Court of Appeals Rejects False Imprisonment Claim Based on Allegations of Recklessness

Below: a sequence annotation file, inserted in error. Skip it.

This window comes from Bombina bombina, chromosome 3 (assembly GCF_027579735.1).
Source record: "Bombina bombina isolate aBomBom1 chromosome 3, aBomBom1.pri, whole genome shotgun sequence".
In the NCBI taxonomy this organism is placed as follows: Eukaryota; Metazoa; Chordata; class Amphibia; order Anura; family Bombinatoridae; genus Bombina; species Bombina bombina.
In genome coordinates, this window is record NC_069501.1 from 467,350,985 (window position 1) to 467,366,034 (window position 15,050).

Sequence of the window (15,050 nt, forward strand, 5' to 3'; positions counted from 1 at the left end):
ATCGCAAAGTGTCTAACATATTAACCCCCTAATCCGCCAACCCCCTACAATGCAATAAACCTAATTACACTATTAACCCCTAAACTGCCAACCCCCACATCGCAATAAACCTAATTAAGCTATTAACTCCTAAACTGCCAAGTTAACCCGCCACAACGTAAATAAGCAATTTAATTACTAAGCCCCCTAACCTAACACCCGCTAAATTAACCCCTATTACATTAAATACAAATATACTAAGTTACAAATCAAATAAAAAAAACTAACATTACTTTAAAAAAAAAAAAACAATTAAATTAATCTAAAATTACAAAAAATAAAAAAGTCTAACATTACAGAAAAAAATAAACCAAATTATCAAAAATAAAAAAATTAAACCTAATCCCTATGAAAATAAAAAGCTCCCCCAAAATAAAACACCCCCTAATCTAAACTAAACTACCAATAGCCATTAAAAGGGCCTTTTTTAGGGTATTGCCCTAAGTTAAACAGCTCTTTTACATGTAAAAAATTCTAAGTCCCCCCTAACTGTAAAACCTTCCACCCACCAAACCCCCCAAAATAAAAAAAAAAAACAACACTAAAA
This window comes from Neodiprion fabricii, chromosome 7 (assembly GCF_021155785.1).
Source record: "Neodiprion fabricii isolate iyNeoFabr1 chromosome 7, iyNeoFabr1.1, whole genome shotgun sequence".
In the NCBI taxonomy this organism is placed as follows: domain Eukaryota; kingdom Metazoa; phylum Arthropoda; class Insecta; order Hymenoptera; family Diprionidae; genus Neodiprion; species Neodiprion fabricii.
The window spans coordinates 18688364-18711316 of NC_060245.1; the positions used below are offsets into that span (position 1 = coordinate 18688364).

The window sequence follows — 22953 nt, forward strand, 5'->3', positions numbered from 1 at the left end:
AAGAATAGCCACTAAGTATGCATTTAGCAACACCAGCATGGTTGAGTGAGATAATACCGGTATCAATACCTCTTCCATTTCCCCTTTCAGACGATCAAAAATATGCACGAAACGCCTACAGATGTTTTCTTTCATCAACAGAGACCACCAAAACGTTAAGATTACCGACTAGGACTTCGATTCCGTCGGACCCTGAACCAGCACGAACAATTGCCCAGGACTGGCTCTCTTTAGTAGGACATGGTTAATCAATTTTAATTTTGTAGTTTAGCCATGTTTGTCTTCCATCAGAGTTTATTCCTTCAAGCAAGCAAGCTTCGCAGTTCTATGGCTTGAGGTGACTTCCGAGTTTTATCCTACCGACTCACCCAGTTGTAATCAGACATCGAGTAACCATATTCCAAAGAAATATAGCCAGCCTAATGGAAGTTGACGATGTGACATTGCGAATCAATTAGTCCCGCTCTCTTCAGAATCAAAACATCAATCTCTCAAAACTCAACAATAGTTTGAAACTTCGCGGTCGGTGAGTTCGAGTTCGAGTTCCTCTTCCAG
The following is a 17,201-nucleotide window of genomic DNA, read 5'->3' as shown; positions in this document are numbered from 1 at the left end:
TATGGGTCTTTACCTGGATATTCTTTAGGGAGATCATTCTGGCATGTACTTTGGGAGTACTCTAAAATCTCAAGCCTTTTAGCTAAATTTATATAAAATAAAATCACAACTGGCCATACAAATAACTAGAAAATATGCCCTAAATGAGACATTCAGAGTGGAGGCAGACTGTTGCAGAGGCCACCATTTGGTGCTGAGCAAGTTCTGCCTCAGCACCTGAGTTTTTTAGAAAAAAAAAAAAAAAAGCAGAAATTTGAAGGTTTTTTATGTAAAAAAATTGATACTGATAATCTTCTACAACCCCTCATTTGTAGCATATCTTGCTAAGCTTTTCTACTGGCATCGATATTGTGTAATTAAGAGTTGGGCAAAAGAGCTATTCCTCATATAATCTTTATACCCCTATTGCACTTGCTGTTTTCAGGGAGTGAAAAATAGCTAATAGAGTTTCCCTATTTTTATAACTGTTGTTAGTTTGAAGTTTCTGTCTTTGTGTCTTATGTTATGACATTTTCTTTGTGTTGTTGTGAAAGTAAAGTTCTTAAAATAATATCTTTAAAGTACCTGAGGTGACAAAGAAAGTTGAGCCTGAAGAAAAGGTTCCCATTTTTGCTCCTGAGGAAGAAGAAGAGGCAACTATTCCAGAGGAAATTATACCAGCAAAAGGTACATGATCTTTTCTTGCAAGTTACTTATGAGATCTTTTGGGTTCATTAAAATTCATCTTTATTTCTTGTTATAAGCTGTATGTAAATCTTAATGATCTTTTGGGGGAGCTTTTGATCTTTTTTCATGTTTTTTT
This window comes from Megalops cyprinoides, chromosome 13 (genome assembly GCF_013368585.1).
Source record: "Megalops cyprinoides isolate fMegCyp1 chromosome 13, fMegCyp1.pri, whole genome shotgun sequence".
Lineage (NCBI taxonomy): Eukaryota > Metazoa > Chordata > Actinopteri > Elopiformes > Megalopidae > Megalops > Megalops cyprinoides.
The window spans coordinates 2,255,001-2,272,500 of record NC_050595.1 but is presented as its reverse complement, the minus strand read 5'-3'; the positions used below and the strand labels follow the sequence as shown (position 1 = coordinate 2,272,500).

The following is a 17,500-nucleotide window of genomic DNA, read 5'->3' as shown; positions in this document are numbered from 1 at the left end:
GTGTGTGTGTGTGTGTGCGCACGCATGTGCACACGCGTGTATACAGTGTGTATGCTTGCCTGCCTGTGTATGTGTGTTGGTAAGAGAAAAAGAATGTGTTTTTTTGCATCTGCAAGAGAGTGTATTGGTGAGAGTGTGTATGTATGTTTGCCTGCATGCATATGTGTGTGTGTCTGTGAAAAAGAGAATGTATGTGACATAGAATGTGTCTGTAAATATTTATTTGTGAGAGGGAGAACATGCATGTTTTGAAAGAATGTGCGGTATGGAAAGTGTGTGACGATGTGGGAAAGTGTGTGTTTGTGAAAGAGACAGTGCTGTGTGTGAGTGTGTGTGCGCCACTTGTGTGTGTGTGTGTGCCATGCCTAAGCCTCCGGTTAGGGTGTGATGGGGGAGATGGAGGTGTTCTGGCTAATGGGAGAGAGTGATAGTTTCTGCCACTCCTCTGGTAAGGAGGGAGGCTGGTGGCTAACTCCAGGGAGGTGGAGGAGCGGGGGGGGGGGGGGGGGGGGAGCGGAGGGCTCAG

On January 28, 2014, the District of Columbia Court of Appeals decided Doe v. Safeway, Inc., No. 12-CV-1848, slip op. (D.C. Jan. 28, 2014), in which it considered whether the trial court improperly granted summary judgment to the defendant on a tort claim for false imprisonment. Id. at 1-2. The plaintiffs alleged that they were detained by the police as a result of a false report of criminal activity made by the defendant’s employees. Id. at 1-2, 7. In the District of Columbia, a person can be held liable for false imprisonment for knowingly making a false report to the police. Id. at 3. On appeal, however, the plaintiffs did not argue that the defendant’s employees acted knowingly. Instead, the plaintiffs argued that “summary judgment [was] improper because the trial court ignored the possibility that [the defendant’s] employees could be found liable for false imprisonment on a theory of recklessness.” Id. at 5. In rejecting the plaintiffs’ argument, the Court of Appeals denied that it has ever held that a person may be held liable for false imprisonment for recklessly making a false report to the police. Id. at 5-6. Furthermore, it stated that, “[e]ven if we were to assume that reckless reporting of criminal activity gives rise to liability for false imprisonment, [the plaintiffs] . . . provided no evidence in the record that suggests [the defendant’s] employees acted recklessly.” Id. at 6. Accordingly, the Court of Appeals affirmed the trial court’s order granting summary judgment to the defendant. Id. at 7.